June 18, 2012 06:11 PM

The governor delivers a potential coup de grâce to the group's Escadrille Louisiane program.

When Gov. Bobby Jindal vetoed $2 million in marketing funding Friday for the state's Department of Culture, Recreation and Tourism, it sent more than a chill through the office of the Council for the Development of French in Louisiana.

Jindal's stroke of the pen put the 2-year-old Escadrille Louisiane initiative of the 44-year-old CODOFIL in a precarious position.

"I'm terribly disappointed," says CODOFIL President William Arceneaux. "Terribly disappointed. That's about all you can say."

All this comes just after getting LSU on board with Shreveport's Centenary College. The cuts will effect the 2013-14 term.

"We were going to shoot for 20 [students] next year. We did 10 the first year and we did seven this year," says Arceneaux. "But with this $100,000 cut, it's unlikely we'll be able to do any of that."

In 2010, the Legislature reorganized CODOFIL's structure, membership and mission "and the primary mission set forth in that law in 2010 was to develop more French immersion schools in Louisiana," says Arceneaux.

Before any cart goes a horse; likewise before any classroom a teacher must stand, which led to the question: "Who are we going to get to teach French in these French immersion schools?" asks Arceneaux, who then contacted the French government about sending American graduate students for schooling in France.

The French government loved the idea, says Arceneaux, and so along with the French Consulate in New Orleans, the Ministry of Foreign Affairs in France "as well as colleges and universities in Louisiana to send people to France," the goal of more French Immersion in Louisiana was pursued.

CODOFIL picked up the ticket for the round trip, as well as the graduate level tuition of the students at Shreveport's Centenary College the summer prior to their departure.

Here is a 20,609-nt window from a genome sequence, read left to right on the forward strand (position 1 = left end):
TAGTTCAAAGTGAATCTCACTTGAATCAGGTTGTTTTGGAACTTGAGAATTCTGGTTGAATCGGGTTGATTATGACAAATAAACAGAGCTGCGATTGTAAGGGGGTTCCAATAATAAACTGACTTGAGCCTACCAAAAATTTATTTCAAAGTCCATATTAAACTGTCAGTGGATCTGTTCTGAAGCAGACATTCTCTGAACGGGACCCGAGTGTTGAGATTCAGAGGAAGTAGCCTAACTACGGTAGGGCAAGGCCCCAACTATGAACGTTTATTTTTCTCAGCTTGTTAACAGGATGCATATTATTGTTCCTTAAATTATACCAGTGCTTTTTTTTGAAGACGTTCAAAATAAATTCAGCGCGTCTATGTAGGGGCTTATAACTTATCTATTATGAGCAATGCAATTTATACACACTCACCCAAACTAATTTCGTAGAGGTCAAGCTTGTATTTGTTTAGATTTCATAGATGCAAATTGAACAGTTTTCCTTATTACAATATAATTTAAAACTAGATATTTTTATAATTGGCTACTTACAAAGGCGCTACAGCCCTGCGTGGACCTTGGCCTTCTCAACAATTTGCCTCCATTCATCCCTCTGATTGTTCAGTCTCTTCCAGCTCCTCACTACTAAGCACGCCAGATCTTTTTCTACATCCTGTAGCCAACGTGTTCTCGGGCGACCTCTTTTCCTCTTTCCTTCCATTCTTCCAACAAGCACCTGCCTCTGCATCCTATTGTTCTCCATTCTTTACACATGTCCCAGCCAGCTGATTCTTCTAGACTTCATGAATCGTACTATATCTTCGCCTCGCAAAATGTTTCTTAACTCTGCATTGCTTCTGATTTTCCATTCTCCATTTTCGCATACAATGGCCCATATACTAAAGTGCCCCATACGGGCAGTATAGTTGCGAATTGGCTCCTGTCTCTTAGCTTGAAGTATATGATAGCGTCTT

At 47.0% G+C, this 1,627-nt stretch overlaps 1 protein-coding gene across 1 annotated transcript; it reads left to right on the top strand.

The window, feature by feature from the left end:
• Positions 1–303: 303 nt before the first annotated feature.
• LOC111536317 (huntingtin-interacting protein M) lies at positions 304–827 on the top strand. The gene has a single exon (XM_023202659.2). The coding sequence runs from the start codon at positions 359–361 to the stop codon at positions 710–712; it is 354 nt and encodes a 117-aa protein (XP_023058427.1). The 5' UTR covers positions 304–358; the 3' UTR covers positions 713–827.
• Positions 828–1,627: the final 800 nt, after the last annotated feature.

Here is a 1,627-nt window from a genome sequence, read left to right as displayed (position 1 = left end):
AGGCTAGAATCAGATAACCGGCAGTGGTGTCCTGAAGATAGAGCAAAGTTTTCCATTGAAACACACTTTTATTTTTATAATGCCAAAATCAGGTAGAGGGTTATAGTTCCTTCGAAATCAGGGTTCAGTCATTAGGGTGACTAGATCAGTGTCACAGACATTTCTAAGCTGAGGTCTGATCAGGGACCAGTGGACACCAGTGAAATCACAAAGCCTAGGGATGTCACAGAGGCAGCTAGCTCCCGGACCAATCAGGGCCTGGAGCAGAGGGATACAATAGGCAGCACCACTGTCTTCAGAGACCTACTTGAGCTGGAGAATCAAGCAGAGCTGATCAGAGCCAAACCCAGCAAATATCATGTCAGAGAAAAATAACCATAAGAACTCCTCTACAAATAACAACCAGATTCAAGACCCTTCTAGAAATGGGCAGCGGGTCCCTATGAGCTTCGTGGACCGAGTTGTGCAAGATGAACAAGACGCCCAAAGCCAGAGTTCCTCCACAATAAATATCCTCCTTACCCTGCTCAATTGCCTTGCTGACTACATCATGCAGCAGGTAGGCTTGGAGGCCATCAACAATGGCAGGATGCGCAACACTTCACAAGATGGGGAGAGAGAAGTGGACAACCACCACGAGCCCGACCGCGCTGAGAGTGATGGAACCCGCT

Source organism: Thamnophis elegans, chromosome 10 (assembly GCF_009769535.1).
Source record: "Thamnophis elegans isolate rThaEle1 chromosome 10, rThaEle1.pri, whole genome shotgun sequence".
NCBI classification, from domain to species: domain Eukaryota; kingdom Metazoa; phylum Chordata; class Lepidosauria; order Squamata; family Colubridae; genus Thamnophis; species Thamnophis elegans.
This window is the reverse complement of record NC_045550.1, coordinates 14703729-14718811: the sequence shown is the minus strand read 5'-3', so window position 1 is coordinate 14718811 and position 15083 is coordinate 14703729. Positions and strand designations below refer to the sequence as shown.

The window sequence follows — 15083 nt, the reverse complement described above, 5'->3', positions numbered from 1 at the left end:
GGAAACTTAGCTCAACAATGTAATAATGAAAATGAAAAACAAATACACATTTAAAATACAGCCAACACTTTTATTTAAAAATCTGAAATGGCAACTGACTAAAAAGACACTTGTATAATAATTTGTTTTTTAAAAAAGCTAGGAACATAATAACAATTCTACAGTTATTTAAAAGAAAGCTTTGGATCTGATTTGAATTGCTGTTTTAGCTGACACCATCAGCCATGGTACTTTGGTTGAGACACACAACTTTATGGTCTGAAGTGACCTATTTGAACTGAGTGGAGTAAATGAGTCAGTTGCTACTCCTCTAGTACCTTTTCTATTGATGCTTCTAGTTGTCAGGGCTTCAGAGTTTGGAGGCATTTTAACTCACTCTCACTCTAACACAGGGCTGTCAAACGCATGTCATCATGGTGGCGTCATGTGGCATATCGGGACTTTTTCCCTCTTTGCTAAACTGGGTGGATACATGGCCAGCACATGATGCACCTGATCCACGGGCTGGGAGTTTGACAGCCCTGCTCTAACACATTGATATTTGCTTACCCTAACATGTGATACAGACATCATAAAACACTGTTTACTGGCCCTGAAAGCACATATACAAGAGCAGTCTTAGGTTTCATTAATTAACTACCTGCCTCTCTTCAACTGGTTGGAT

The idea of the program has its roots in Escadrille Lafayette, a squadron of 200 American pilots who were sent to France's aide in WWI.

"They wanted to honor the Marquis de Lafayette for his role in fighting for the American Revolution on the side of the American," says Arceneaux. "I asked the French government if they'd be willing to take, over the next five to 10 years, 200, not pilots, but potential teachers who'd come back to Louisiana and teach," says Arceneaux.

In the process of "substantial belt-tightening" at CODOFIL, additional fallout means the 2.5 employees (down from 10 about 20 years ago) will leave just two as the part-time help will be let go.

"There's no money for travel anywhere - in-state or out-of-state - so, we'll be doing a lot of work on the phone, I guess," says Arceneaux.

"With those cuts, I don't know what we're going to do," he says. "Obviously, we'll try to raise as much private money as we can to continue the program. But failing that worse-case scenario, we'll probably have to suspend the program and hope for better times."

All this makes the upcoming fundraiser during the French Ambassador François Delattre's visit later this month a rather important affair.

The fundraising gala for study scholarships in France is set for Thursday, June 28, 7:15 p.m., at the UL Alumni House, 600 E. St. Mary Blvd. Tickets are $500 a couple; RSVP by calling 989-0071.

"Let's hope it's a success," Arceneaux says. "We need it now more than ever."